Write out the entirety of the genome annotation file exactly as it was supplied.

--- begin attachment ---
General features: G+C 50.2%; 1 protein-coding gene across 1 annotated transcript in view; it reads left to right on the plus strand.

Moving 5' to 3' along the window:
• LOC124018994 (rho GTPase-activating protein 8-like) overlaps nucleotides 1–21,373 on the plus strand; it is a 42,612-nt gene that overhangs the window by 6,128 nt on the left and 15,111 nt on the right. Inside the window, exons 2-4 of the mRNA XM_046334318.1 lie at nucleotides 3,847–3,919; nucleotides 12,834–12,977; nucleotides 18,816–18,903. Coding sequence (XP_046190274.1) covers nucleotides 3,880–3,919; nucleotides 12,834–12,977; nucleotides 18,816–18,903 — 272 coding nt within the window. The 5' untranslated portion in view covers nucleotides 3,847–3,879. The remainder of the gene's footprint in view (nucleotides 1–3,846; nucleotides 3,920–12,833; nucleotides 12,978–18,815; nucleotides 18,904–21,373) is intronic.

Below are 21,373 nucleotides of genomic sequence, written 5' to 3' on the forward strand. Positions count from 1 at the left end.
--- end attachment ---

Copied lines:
General features: G+C 50.2%; 1 protein-coding gene across 1 annotated transcript in view; it reads left to right on the plus strand.

Moving 5' to 3' along the window:
• LOC124018994 (rho GTPase-activating protein 8-like) overlaps nucleotides 1–21,373 on the plus strand; it is a 42,612-nt gene that overhangs the window by 6,128 nt on the left and 15,111 nt on the right. Inside the window, exons 2-4 of the mRNA XM_046334318.1 lie at nucleotides 3,847–3,919; nucleotides 12,834–12,977; nucleotides 18,816–18,903. Coding sequence (XP_046190274.1) covers nucleotides 3,880–3,919; nucleotides 12,834–12,977; nucleotides 18,816–18,903 — 272 coding nt within the window. The 5' untranslated portion in view covers nucleotides 3,847–3,879. The remainder of the gene's footprint in view (nucleotides 1–3,846; nucleotides 3,920–12,833; nucleotides 12,978–18,815; nucleotides 18,904–21,373) is intronic.

Below are 21,373 nucleotides of genomic sequence, written 5' to 3' on the forward strand. Positions count from 1 at the left end.